What you need to know:
In Fifth Third Bancorp v. Dudenhoeffer, et al., decided earlier this month, the Supreme Court seemingly handed a victory to the plaintiff’s bar, striking down a presumption of prudence that ERISA ESOP fiduciaries have come to rely upon to help them defeat claims that they had breached their fiduciary duties by investing in or holding company stock when bad things were happening to the company. But the Court may simply have replaced one nearly insurmountable pleading bar for plaintiffs with another. The Court also affirmed that ERISA’s duty of prudence cannot require a fiduciary to violate other laws, such as by selling company stock on the basis of inside information.
What you need to do:
For ESOP fiduciaries, the decision means that ESOP investments in company stock are subject to the same fiduciary standards as any other investment, except the duty to diversify assets. While the lower courts clarify the issues left open by the decision in Fifth Third, ESOP fiduciaries should consider reviewing existing procedures for monitoring company stock investments; engaging an independent fiduciary to make decisions on buying, holding and selling company stock; and reviewing ERISA fiduciary insurance and D&O policies to determine coverage for claims relating to company stock. Private company ESOPs should consider starting a dialog with their independent appraiser about the prudence of their valuation methods.
For nearly 20 years, beginning with Moench v. Robertson, courts have held that ESOP fiduciaries’ actions with respect to holdings of company stock in ESOPs, 401(k) plans or other profit-sharing plans are presumptively reasonable – and will not provide the basis for a breach of fiduciary duty claim under Section 404 of ERISA so long as the company is not in a “dire situation” and there is no indication that the company’s “viability as a going concern” is threatened. Under this long line of cases, including In re Citigroup ERISA Litig., Kirschbaum v. Reliant Energy Inc. and Quan v. Computer Scis. Corp., ERISA fiduciaries are not liable for investing ESOP funds in company stock unless they abused their discretion, a level of deference that has helped protect fiduciaries from frivolous lawsuits every time company stock prices dip by offering a way to defeat such claims – often at the pleadings stage. The Sixth Circuit, on the other hand, had held in Pfeil v. State Street Bank and Trust Co. that a presumption of prudence applies only at summary judgment. That conflict among the Circuits eventually found its way to the Supreme Court.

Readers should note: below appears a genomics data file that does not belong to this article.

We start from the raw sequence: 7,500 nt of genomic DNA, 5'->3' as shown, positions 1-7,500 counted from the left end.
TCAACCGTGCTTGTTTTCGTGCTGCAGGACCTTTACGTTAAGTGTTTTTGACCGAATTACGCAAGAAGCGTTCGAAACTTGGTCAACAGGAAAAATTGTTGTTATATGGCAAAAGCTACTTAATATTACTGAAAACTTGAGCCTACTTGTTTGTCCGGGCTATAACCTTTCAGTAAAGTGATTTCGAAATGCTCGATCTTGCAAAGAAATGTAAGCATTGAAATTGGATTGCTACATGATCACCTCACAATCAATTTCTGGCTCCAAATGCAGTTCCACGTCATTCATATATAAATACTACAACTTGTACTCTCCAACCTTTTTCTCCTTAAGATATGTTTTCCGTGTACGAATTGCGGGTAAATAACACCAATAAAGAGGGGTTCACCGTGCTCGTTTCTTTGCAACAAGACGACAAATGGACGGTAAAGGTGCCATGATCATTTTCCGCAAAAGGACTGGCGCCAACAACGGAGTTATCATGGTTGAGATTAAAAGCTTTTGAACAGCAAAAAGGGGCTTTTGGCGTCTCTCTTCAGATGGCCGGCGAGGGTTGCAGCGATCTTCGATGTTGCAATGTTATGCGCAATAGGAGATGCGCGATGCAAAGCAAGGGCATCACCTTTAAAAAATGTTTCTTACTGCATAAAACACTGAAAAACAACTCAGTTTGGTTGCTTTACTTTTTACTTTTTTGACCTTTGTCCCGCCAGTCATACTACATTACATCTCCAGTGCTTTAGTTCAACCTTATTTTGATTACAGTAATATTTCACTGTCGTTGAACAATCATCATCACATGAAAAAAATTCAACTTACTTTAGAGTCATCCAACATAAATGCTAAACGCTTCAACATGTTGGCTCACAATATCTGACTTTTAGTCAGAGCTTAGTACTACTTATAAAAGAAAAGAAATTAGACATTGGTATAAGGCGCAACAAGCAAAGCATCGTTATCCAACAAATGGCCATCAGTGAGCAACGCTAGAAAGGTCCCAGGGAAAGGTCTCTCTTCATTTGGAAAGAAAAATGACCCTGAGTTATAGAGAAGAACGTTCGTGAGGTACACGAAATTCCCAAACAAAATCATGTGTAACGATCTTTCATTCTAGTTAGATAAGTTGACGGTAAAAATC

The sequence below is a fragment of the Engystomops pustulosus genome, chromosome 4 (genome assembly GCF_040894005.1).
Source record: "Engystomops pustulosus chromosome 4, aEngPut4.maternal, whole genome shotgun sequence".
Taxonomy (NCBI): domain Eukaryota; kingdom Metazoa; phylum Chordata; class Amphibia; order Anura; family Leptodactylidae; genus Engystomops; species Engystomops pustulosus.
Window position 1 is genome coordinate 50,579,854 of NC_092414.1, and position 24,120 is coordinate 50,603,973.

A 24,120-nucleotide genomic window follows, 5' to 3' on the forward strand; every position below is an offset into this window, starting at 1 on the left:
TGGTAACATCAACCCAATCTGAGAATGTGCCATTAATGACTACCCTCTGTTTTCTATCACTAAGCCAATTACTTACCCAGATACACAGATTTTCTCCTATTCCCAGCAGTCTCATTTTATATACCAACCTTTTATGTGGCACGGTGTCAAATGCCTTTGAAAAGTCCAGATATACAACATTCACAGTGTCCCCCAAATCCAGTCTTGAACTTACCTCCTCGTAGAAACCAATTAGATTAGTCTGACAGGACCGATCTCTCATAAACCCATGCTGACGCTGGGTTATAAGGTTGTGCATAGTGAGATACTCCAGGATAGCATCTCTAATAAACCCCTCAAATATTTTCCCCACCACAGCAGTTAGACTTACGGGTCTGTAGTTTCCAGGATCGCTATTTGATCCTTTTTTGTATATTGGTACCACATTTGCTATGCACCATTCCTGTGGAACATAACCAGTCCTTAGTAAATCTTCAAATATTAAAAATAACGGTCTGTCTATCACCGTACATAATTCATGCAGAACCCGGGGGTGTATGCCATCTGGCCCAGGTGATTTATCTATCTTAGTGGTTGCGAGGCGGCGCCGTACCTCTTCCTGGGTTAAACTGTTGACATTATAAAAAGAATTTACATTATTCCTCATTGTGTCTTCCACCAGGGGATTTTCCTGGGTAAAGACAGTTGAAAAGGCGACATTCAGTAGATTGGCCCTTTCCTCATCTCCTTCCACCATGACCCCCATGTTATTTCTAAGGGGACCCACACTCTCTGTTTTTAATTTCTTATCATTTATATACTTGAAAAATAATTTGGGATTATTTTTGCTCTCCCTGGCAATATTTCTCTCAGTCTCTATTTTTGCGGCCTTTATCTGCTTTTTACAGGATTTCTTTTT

Despite the prevalence of the presumption, in Fifth Third, the Supreme Court quickly disposed of the arguments made in its favor by the defendants. First, the Court held that even though ESOPs have a “special purpose” endorsed by Congress – encouraging the investment of participants’ savings in the stock of their employer – this does not call for a presumption at any stage of litigation that such investments are prudent. While Congress plainly granted a variety of advantages to ESOPs, including tax incentives and exemption from ERISA’s diversification requirement, the Court did not find evidence that Congress sought to promote ESOPs by relaxing the applicable duty of prudence.
Second, the Court did not accept the argument that the duty of prudence “should be read in light of the rule under the common law of trusts that the settlor can reduce or waive the prudent man standard of care by specific language in the trust instrument.” Supporters of the presumption argued that by commanding an ESOP fiduciary to invest primarily in employer stock (as ERISA and the tax code require for ESOPs) the plan documents waived the duty of prudence to the extent that it conflicts with investment in such stock. The Court viewed this question as controlled by its previous holding that trust documents cannot excuse trustees from their duties under ERISA.